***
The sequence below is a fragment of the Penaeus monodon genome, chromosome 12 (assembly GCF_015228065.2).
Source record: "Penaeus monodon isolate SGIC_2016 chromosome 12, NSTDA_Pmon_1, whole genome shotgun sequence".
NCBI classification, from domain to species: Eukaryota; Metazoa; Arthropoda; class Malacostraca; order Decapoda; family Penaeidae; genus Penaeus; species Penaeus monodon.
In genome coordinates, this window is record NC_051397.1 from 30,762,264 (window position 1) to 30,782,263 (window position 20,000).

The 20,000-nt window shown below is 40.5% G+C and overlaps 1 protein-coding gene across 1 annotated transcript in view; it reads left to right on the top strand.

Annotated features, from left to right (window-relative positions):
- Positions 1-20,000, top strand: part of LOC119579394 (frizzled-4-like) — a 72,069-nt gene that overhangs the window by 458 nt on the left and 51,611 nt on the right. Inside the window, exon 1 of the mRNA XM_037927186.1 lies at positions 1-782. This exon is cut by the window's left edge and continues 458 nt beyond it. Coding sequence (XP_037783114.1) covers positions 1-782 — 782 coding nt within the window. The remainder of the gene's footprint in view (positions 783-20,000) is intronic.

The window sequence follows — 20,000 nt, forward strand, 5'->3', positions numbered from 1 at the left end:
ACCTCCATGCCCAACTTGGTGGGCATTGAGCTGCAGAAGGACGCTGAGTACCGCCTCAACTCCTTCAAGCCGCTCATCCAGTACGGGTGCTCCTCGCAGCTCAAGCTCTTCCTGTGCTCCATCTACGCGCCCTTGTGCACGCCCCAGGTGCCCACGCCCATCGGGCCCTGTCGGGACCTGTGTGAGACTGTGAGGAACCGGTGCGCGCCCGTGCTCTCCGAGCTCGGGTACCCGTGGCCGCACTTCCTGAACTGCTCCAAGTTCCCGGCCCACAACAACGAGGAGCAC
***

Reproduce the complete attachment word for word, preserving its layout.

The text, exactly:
The sequence below is a fragment of the Penaeus monodon genome, chromosome 12 (assembly GCF_015228065.2).
Source record: "Penaeus monodon isolate SGIC_2016 chromosome 12, NSTDA_Pmon_1, whole genome shotgun sequence".
NCBI classification, from domain to species: Eukaryota; Metazoa; Arthropoda; class Malacostraca; order Decapoda; family Penaeidae; genus Penaeus; species Penaeus monodon.
In genome coordinates, this window is record NC_051397.1 from 30,762,264 (window position 1) to 30,782,263 (window position 20,000).

The 20,000-nt window shown below is 40.5% G+C and overlaps 1 protein-coding gene across 1 annotated transcript in view; it reads left to right on the top strand.

Annotated features, from left to right (window-relative positions):
- Positions 1-20,000, top strand: part of LOC119579394 (frizzled-4-like) — a 72,069-nt gene that overhangs the window by 458 nt on the left and 51,611 nt on the right. Inside the window, exon 1 of the mRNA XM_037927186.1 lies at positions 1-782. This exon is cut by the window's left edge and continues 458 nt beyond it. Coding sequence (XP_037783114.1) covers positions 1-782 — 782 coding nt within the window. The remainder of the gene's footprint in view (positions 783-20,000) is intronic.

The window sequence follows — 20,000 nt, forward strand, 5'->3', positions numbered from 1 at the left end:
ACCTCCATGCCCAACTTGGTGGGCATTGAGCTGCAGAAGGACGCTGAGTACCGCCTCAACTCCTTCAAGCCGCTCATCCAGTACGGGTGCTCCTCGCAGCTCAAGCTCTTCCTGTGCTCCATCTACGCGCCCTTGTGCACGCCCCAGGTGCCCACGCCCATCGGGCCCTGTCGGGACCTGTGTGAGACTGTGAGGAACCGGTGCGCGCCCGTGCTCTCCGAGCTCGGGTACCCGTGGCCGCACTTCCTGAACTGCTCCAAGTTCCCGGCCCACAACAACGAGGAGCAC